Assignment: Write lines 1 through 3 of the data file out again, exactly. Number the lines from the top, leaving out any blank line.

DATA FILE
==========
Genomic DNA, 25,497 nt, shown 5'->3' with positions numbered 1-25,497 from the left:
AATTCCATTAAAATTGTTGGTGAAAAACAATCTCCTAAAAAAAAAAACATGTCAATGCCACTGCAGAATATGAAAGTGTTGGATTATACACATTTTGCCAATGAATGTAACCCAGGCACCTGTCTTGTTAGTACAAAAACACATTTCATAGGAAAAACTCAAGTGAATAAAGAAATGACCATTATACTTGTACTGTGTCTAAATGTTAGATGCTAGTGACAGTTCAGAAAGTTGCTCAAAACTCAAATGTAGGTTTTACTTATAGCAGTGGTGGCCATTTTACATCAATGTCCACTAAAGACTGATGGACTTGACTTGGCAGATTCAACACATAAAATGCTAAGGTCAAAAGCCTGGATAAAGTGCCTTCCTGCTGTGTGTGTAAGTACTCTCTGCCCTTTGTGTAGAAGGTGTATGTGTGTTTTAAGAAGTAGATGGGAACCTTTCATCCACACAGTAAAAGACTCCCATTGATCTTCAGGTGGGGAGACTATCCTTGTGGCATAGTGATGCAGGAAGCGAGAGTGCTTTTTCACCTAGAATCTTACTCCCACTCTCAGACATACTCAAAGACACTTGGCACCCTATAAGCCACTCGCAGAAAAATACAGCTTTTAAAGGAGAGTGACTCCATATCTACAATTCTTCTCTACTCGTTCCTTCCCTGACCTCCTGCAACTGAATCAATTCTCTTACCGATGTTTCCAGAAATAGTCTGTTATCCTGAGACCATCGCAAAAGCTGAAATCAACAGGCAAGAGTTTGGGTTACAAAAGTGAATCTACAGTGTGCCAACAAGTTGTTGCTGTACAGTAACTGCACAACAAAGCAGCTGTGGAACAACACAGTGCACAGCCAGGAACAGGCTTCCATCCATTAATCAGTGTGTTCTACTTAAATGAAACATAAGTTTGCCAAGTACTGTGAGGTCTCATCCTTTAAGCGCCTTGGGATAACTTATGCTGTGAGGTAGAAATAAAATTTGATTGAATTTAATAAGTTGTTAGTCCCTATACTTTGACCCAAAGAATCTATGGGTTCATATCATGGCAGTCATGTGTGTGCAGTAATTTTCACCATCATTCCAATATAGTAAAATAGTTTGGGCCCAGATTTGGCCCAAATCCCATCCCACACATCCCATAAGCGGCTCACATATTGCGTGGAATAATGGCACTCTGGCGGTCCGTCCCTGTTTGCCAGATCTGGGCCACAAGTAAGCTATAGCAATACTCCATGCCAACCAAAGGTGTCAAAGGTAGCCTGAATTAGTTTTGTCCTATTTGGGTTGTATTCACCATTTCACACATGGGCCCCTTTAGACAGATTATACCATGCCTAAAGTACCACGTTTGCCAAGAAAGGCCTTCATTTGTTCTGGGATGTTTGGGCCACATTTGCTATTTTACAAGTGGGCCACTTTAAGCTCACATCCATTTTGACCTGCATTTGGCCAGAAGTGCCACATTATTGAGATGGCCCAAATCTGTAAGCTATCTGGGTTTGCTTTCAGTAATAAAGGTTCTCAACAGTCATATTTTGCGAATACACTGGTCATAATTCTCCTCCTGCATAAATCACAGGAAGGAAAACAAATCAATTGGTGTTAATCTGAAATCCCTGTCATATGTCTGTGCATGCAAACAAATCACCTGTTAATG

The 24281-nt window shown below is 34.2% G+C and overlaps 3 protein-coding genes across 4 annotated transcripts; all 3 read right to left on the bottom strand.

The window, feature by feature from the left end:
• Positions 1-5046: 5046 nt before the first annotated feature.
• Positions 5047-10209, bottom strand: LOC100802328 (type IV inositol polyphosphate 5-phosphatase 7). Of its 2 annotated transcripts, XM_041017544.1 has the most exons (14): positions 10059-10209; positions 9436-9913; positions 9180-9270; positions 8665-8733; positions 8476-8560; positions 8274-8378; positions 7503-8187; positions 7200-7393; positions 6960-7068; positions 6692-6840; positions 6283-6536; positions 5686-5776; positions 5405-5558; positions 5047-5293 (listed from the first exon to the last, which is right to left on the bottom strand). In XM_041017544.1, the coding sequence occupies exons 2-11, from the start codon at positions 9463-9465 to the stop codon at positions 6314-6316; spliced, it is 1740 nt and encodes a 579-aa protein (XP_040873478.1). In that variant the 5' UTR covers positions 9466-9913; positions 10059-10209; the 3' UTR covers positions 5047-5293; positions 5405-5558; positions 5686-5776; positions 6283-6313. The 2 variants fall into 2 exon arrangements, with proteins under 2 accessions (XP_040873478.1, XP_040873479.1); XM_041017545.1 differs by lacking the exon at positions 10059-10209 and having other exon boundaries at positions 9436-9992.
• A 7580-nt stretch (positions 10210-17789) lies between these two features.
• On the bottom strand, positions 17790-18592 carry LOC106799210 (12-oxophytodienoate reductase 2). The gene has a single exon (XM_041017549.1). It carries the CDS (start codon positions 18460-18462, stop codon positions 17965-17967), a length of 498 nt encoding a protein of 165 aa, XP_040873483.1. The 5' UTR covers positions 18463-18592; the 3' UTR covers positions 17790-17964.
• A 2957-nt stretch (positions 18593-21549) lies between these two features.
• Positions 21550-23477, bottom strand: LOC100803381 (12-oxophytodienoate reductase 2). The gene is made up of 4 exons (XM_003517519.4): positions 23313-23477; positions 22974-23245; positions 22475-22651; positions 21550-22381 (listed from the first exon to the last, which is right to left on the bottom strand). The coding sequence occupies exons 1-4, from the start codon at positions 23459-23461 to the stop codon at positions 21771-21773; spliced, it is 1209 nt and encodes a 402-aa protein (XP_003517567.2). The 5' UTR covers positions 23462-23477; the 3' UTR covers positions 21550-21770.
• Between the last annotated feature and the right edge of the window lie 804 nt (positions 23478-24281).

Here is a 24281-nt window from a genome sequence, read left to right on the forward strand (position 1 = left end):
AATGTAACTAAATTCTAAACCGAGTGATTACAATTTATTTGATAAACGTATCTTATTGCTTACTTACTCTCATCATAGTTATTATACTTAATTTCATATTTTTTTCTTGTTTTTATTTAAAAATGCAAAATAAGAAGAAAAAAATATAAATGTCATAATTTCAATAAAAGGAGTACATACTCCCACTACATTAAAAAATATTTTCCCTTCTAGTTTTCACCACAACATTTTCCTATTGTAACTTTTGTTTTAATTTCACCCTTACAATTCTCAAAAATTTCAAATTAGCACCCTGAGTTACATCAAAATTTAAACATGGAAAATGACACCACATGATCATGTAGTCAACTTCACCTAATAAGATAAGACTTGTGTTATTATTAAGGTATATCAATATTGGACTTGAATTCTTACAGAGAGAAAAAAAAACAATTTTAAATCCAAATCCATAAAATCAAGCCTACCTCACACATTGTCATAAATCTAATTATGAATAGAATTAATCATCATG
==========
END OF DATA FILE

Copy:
Genomic DNA, 25,497 nt, shown 5'->3' with positions numbered 1-25,497 from the left:
AATTCCATTAAAATTGTTGGTGAAAAACAATCTCCTAAAAAAAAAAACATGTCAATGCCACTGCAGAATATGAAAGTGTTGGATTATACACATTTTGCCAATGAATGTAACCCAGGCACCTGTCTTGTTAGTACAAAAACACATTTCATAGGAAAAACTCAAGTGAATAAAGAAATGACCATTATACTTGTACTGTGTCTAAATGTTAGATGCTAGTGACAGTTCAGAAAGTTGCTCAAAACTCAAATGTAGGTTTTACTTATAGCAGTGGTGGCCATTTTACATCAATGTCCACTAAAGACTGATGGACTTGACTTGGCAGATTCAACACATAAAATGCTAAGGTCAAAAGCCTGGATAAAGTGCCTTCCTGCTGTGTGTGTAAGTACTCTCTGCCCTTTGTGTAGAAGGTGTATGTGTGTTTTAAGAAGTAGATGGGAACCTTTCATCCACACAGTAAAAGACTCCCATTGATCTTCAGGTGGGGAGACTATCCTTGTGGCATAGTGATGCAGGAAGCGAGAGTGCTTTTTCACCTAGAATCTTACTCCCACTCTCAGACATACTCAAAGACACTTGGCACCCTATAAGCCACTCGCAGAAAAATACAGCTTTTAAAGGAGAGTGACTCCATATCTACAATTCTTCTCTACTCGTTCCTTCCCTGACCTCCTGCAACTGAATCAATTCTCTTACCGATGTTTCCAGAAATAGTCTGTTATCCTGAGACCATCGCAAAAGCTGAAATCAACAGGCAAGAGTTTGGGTTACAAAAGTGAATCTACAGTGTGCCAACAAGTTGTTGCTGTACAGTAACTGCACAACAAAGCAGCTGTGGAACAACACAGTGCACAGCCAGGAACAGGCTTCCATCCATTAATCAGTGTGTTCTACTTAAATGAAACATAAGTTTGCCAAGTACTGTGAGGTCTCATCCTTTAAGCGCCTTGGGATAACTTATGCTGTGAGGTAGAAATAAAATTTGATTGAATTTAATAAGTTGTTAGTCCCTATACTTTGACCCAAAGAATCTATGGGTTCATATCATGGCAGTCATGTGTGTGCAGTAATTTTCACCATCATTCCAATATAGTAAAATAGTTTGGGCCCAGATTTGGCCCAAATCCCATCCCACACATCCCATAAGCGGCTCACATATTGCGTGGAATAATGGCACTCTGGCGGTCCGTCCCTGTTTGCCAGATCTGGGCCACAAGTAAGCTATAGCAATACTCCATGCCAACCAAAGGTGTCAAAGGTAGCCTGAATTAGTTTTGTCCTATTTGGGTTGTATTCACCATTTCACACATGGGCCCCTTTAGACAGATTATACCATGCCTAAAGTACCACGTTTGCCAAGAAAGGCCTTCATTTGTTCTGGGATGTTTGGGCCACATTTGCTATTTTACAAGTGGGCCACTTTAAGCTCACATCCATTTTGACCTGCATTTGGCCAGAAGTGCCACATTATTGAGATGGCCCAAATCTGTAAGCTATCTGGGTTTGCTTTCAGTAATAAAGGTTCTCAACAGTCATATTTTGCGAATACACTGGTCATAATTCTCCTCCTGCATAAATCACAGGAAGGAAAACAAATCAATTGGTGTTAATCTGAAATCCCTGTCATATGTCTGTGCATGCAAACAAATCACCTGTTAATG

The 24281-nt window shown below is 34.2% G+C and overlaps 3 protein-coding genes across 4 annotated transcripts; all 3 read right to left on the bottom strand.